annuitiesThe annuity business has grown in popularity as investors, especially those nearing retirement, look for options to protect themselves from stock market volatility and give them a decent income stream in retirement. With over $200 billion in annual sales, the annuity industry is big business with lots of salesmen trying to persuade you to make a purchase.

Today I will dig deep into the Allianz 365i Annuity which has been requested by several readers in recent weeks. Sales of indexed annuities, a fixed annuity that provides a minimum guaranteed rate of interest combined with an interest rate tied to movement of an index, increased to $39.3 billion in 2013, a 17% gain year over year. This is the biggest percentage increase of any form of annuity.

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Wednesday Wangdoodles

Submitted by Chris Wang on Wed, 07/9/2014 - 10:00

doodleMy favorite baseball writer Rob Neyer had a ongoing segment at called "Wednesday Wangdoodles" where he provided links to interesting articles around the web that he felt one should read about America's pastime. In my homage to Neyer, I will breathe life back into Wangdoodles from an investment perspective. I will help point you to interesting investment and financial articles that are worth a few minutes of your time. Hope you enjoy.

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Graph of Every Job in America Shows Service Sector Dominates

Submitted by Andrew Wang on Tue, 07/8/2014 - 11:10

service-sector-1428072_78120956The June non-farm payrolls report from the Bureau of Labor Statistics indicated that 288,000 non-farm payroll jobs were added during June – beating economists’ expectations of an increase by 211,000 jobs. The unemployment rate dropped from 6.3 percent to 6.1 percent.

According to the national employment report compiled by payroll processor Automatic Data Processing, the U.S. private sector added 281,000 new jobs last month, the fastest pace since late 2012. Of the new jobs added in June, 82% were service-sector, 5% were factory-sector, and 13% were construction.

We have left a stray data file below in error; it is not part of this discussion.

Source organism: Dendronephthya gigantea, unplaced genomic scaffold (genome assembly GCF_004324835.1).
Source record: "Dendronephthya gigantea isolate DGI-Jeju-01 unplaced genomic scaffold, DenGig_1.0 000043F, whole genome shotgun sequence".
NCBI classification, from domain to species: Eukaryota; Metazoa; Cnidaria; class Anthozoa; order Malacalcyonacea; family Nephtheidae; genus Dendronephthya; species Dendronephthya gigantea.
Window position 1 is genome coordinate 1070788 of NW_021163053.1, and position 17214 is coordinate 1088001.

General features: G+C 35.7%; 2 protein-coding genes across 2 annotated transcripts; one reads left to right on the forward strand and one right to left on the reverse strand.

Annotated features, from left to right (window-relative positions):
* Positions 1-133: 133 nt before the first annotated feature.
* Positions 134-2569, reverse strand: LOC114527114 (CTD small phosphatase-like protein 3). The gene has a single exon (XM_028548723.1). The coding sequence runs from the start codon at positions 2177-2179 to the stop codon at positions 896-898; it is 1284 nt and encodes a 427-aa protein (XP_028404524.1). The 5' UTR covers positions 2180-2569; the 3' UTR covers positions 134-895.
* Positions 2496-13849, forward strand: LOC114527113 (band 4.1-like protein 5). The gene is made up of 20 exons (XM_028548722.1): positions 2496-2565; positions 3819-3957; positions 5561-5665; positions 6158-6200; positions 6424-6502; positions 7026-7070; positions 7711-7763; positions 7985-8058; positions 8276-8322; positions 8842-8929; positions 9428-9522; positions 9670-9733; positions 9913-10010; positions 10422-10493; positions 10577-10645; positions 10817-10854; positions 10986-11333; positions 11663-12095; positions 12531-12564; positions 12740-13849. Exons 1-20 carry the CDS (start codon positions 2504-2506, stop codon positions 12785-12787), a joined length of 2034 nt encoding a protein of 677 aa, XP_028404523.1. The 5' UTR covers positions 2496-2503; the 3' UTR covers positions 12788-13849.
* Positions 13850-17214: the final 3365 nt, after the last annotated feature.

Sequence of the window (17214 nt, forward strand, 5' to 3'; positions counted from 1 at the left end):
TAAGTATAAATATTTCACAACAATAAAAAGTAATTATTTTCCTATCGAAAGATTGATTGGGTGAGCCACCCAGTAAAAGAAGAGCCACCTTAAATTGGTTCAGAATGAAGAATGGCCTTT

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First Half 2014 in Review: Melt up!

Submitted by Chris Wang on Thu, 07/3/2014 - 11:56

I've bemedium_2932154983en in the business for almost 17 years now and I can't remember a time when virtually all assets classes went up together. Needless to say these are highly unusual times. If you have investments, you should send a thank you card to the central bankers for their easy monetary policy. The ECB is trying negative rates. The Fed's balance sheet is over $4.3 trillion. The Bank of Japan is buying assets faster than the Fed! While this may not end well, the financial markets are partying like it's 1999. With that said let's take a look back at the first half of 2014.

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Robert Shiller definitely concerned about stock market peak

Submitted by Chris Wang on Mon, 06/30/2014 - 10:30

Robert Shiller, Yale professor and Nobel prize winner, is "definitely concerned" about the valuation of stocks which are trading at historic highs. Using his CAPE (cyclically adjusted price-to-earnings ratio) model, stocks are trading at 26x multiple which is well above its long-term average of 17. Shiller points out that the CAPE level has only been higher 3 previous times: 1929, 2000 and 2007. That sure sounds like a dire warning of a huge market drop. But is it?